Preprint Article Version 1 Preserved in Portico This version is not peer-reviewed

Assessment of the Impacts of Anthropogenic Activities on a Large River Using Longfin Eel as a Bioindicator

Version 1 : Received: 8 September 2020 / Approved: 9 September 2020 / Online: 9 September 2020 (11:45:52 CEST)

How to cite: Champeau, O.; Ataria, J.; Northcott, G.; Kume, G.; Barrick, A.; Tremblay, L.A. Assessment of the Impacts of Anthropogenic Activities on a Large River Using Longfin Eel as a Bioindicator. Preprints 2020, 2020090211 (doi: 10.20944/preprints202009.0211.v1). Champeau, O.; Ataria, J.; Northcott, G.; Kume, G.; Barrick, A.; Tremblay, L.A. Assessment of the Impacts of Anthropogenic Activities on a Large River Using Longfin Eel as a Bioindicator. Preprints 2020, 2020090211 (doi: 10.20944/preprints202009.0211.v1).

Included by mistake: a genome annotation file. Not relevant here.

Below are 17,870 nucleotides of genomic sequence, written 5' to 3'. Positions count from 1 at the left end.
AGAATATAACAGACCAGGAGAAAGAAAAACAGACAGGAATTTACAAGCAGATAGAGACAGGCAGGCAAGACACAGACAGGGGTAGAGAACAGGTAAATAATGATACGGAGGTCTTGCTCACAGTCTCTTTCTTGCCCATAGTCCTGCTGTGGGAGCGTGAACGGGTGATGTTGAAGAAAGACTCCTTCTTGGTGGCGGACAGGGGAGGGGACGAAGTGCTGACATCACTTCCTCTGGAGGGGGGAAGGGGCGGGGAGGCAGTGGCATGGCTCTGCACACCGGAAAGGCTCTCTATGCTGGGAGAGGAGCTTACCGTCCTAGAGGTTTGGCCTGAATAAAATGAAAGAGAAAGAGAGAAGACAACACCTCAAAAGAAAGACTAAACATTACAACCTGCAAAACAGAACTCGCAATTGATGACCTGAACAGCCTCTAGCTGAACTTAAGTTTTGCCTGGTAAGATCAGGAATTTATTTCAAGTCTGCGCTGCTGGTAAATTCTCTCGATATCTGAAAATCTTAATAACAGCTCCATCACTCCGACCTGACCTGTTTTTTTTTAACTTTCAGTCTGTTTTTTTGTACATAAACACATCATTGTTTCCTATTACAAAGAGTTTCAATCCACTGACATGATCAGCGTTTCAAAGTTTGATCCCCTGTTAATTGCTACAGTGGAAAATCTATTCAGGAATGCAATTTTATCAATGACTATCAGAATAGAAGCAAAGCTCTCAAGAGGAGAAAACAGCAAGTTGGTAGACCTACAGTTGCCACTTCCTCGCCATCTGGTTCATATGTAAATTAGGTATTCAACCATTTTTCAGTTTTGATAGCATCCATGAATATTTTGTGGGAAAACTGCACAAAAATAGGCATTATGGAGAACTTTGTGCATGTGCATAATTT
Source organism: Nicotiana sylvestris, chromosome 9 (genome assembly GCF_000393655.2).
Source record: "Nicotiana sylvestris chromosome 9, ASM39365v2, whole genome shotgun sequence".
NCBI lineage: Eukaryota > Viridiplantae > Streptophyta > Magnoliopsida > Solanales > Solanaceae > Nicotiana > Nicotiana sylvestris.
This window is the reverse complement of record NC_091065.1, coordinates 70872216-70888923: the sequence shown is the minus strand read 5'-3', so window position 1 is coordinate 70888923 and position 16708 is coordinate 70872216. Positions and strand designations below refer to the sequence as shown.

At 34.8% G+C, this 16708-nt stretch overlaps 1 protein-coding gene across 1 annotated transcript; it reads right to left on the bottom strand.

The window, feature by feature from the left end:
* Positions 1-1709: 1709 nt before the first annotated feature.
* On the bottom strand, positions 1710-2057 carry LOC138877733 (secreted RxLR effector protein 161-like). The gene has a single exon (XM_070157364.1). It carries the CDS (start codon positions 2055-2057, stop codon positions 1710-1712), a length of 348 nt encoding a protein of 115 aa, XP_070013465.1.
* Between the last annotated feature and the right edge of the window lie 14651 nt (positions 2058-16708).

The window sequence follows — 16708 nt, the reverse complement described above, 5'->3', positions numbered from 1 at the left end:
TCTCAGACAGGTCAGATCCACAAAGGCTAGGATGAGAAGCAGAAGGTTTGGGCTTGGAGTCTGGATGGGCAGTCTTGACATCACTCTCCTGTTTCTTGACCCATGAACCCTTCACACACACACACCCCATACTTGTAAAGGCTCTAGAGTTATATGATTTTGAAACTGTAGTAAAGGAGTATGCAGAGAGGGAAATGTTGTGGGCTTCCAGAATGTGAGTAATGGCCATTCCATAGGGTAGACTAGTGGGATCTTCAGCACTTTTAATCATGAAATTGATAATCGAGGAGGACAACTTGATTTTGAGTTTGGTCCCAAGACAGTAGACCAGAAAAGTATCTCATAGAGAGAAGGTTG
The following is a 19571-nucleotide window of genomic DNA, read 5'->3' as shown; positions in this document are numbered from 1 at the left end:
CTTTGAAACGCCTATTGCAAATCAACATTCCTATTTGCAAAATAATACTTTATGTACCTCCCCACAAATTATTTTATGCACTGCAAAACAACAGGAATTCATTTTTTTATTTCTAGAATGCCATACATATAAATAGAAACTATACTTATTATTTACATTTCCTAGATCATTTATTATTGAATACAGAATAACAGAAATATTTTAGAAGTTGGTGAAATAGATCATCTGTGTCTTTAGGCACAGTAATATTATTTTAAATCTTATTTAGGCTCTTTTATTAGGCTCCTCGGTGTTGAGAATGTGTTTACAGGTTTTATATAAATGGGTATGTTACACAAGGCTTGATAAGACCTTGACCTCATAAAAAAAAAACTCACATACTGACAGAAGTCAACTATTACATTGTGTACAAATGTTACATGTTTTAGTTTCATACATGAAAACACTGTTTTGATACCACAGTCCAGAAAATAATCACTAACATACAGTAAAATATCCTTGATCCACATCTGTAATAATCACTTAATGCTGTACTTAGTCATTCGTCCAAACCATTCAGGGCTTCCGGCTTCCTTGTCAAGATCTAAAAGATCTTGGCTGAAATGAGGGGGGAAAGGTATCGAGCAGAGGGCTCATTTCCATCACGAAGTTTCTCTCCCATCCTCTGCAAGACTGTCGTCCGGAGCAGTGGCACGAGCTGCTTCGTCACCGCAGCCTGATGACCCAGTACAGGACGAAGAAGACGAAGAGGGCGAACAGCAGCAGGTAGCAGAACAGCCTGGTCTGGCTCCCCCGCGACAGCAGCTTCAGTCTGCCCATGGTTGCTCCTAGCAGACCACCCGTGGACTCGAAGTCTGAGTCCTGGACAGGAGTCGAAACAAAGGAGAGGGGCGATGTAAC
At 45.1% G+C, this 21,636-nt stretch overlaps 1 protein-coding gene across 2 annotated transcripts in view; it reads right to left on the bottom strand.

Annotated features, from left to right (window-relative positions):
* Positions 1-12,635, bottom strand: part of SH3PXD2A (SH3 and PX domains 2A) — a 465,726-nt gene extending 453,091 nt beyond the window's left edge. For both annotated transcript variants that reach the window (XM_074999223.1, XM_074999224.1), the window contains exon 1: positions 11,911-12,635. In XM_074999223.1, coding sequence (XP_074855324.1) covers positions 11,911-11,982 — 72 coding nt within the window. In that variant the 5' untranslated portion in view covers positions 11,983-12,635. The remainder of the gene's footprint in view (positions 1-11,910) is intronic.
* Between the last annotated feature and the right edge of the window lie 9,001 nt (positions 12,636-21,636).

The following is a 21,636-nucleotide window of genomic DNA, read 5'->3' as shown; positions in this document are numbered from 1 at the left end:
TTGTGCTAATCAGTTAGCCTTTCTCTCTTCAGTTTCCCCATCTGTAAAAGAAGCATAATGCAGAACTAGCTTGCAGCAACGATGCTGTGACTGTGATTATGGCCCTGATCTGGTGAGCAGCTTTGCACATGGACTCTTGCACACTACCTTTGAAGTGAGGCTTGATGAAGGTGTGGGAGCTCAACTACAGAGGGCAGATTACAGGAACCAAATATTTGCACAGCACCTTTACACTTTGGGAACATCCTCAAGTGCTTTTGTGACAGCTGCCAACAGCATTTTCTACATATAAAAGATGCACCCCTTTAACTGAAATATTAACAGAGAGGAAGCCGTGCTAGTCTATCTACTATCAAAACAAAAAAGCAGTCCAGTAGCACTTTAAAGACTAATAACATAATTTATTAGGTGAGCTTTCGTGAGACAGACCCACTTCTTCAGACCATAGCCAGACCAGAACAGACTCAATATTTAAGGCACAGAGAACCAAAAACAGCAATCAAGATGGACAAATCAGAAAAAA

Abstract

The Matāura River is the sixth largest river system in New Zealand and has long been subject to agricultural, industrial, and residential land use activities. The catchment has geographic and economic value and is of great cultural importance for local Māori, who have concerns over potential adverse impacts that anthropogenic stressors exert on the health of the river. There is a dearth of information on the impacts of these stressors towards the health of native species such as the longfin eel Anguilla dieffenbachii. This study assessed the environmental status of the Matāura River using biological and chemical methodologies incorporating A. dieffenbachii as a bioindicator species for exposure to combined anthroprogenic stressors. A range of biomarker endpoints were measured in caged and wild-caught eels (when available) to characterize site-specific responses to combined anthropogenic stressors. While there was no clear indication of cumulative impacts moving from pristine headwaters to the lower reaches of the Matāura River biomarkers of xenobiotic metabolization were induced in A. dieffenbachia and there was evidence of chemical contamination in sediments and tissues.

Subject Areas

New Zealand; biomarkers; environmental health assessment; Anguilla dieffenbachii

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